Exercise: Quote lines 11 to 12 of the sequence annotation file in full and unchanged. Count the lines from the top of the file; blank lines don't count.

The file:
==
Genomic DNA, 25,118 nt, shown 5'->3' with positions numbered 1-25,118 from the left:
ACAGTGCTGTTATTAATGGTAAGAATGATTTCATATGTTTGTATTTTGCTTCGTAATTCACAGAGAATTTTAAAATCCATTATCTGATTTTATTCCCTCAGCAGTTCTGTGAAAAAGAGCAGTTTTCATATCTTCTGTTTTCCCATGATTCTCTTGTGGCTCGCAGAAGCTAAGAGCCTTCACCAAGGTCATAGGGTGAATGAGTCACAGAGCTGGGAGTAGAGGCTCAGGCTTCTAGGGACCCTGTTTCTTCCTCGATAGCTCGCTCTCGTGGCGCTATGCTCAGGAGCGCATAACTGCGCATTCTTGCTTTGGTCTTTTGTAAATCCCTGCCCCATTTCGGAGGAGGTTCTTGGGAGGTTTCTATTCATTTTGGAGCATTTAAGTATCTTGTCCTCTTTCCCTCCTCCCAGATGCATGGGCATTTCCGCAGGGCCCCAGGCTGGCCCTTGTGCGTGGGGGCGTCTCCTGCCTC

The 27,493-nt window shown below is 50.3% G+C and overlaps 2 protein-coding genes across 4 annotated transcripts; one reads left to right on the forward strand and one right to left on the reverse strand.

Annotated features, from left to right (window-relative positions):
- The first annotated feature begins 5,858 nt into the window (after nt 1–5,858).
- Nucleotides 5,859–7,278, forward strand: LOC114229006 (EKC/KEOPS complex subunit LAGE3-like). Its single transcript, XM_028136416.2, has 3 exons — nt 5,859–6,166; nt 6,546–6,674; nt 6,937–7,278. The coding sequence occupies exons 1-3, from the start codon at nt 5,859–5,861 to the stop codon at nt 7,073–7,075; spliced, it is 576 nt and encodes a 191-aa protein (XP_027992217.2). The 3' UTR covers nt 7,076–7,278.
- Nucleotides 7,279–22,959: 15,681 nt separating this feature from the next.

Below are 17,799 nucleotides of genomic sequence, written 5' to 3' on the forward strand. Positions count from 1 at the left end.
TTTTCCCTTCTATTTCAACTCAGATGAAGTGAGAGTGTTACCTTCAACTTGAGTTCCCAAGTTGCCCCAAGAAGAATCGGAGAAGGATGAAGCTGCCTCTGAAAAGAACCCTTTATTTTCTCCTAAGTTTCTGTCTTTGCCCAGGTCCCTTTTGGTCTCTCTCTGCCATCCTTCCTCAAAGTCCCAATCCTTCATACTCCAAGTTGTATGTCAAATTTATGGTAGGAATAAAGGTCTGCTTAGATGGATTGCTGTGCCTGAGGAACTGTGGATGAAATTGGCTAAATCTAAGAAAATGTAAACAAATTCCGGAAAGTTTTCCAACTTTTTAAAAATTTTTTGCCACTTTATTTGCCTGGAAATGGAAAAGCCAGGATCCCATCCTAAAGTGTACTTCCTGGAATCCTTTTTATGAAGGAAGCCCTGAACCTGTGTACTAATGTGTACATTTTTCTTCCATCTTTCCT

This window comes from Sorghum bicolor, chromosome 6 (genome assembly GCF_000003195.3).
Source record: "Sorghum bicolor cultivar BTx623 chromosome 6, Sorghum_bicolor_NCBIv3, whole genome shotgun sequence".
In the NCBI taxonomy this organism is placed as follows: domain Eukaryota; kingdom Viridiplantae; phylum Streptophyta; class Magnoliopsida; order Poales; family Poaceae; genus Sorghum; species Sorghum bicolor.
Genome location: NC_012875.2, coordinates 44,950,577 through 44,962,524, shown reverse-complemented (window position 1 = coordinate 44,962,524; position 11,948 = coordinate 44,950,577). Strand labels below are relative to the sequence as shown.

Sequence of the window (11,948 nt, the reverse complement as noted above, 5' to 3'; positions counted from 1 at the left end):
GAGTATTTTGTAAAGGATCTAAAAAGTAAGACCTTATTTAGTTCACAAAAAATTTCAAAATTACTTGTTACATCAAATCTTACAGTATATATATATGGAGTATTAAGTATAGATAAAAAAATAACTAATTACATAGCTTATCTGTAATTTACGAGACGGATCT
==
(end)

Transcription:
Source record: "Sorghum bicolor cultivar BTx623 chromosome 6, Sorghum_bicolor_NCBIv3, whole genome shotgun sequence".
In the NCBI taxonomy this organism is placed as follows: domain Eukaryota; kingdom Viridiplantae; phylum Streptophyta; class Magnoliopsida; order Poales; family Poaceae; genus Sorghum; species Sorghum bicolor.